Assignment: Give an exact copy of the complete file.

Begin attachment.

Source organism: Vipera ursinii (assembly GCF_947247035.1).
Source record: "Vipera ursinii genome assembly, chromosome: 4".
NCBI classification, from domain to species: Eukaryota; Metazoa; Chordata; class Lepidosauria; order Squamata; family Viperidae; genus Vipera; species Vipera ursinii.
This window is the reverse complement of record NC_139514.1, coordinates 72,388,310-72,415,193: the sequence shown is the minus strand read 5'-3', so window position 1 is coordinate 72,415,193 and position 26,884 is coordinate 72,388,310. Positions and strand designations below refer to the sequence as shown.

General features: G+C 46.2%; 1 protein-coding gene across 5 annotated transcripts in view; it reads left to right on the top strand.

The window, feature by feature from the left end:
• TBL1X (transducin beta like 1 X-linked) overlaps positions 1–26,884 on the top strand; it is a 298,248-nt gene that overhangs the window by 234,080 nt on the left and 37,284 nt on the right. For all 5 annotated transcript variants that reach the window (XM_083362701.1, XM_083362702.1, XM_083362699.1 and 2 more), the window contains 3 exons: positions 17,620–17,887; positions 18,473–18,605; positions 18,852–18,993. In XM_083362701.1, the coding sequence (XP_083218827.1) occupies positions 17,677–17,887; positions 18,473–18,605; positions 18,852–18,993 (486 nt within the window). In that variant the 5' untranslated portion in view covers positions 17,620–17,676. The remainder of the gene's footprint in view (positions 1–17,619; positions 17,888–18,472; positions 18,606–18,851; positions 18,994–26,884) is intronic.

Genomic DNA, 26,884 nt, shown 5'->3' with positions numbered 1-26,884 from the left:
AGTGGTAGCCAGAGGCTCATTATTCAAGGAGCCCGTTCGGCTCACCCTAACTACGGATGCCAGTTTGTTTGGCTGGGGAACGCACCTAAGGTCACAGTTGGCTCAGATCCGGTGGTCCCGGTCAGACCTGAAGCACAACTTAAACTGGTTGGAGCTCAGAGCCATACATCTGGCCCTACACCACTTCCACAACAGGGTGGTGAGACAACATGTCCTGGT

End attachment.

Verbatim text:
Source organism: Vipera ursinii (assembly GCF_947247035.1).
Source record: "Vipera ursinii genome assembly, chromosome: 4".
NCBI classification, from domain to species: Eukaryota; Metazoa; Chordata; class Lepidosauria; order Squamata; family Viperidae; genus Vipera; species Vipera ursinii.
This window is the reverse complement of record NC_139514.1, coordinates 72,388,310-72,415,193: the sequence shown is the minus strand read 5'-3', so window position 1 is coordinate 72,415,193 and position 26,884 is coordinate 72,388,310. Positions and strand designations below refer to the sequence as shown.

General features: G+C 46.2%; 1 protein-coding gene across 5 annotated transcripts in view; it reads left to right on the top strand.

The window, feature by feature from the left end:
• TBL1X (transducin beta like 1 X-linked) overlaps positions 1–26,884 on the top strand; it is a 298,248-nt gene that overhangs the window by 234,080 nt on the left and 37,284 nt on the right. For all 5 annotated transcript variants that reach the window (XM_083362701.1, XM_083362702.1, XM_083362699.1 and 2 more), the window contains 3 exons: positions 17,620–17,887; positions 18,473–18,605; positions 18,852–18,993. In XM_083362701.1, the coding sequence (XP_083218827.1) occupies positions 17,677–17,887; positions 18,473–18,605; positions 18,852–18,993 (486 nt within the window). In that variant the 5' untranslated portion in view covers positions 17,620–17,676. The remainder of the gene's footprint in view (positions 1–17,619; positions 17,888–18,472; positions 18,606–18,851; positions 18,994–26,884) is intronic.

Genomic DNA, 26,884 nt, shown 5'->3' with positions numbered 1-26,884 from the left:
AGTGGTAGCCAGAGGCTCATTATTCAAGGAGCCCGTTCGGCTCACCCTAACTACGGATGCCAGTTTGTTTGGCTGGGGAACGCACCTAAGGTCACAGTTGGCTCAGATCCGGTGGTCCCGGTCAGACCTGAAGCACAACTTAAACTGGTTGGAGCTCAGAGCCATACATCTGGCCCTACACCACTTCCACAACAGGGTGGTGAGACAACATGTCCTGGT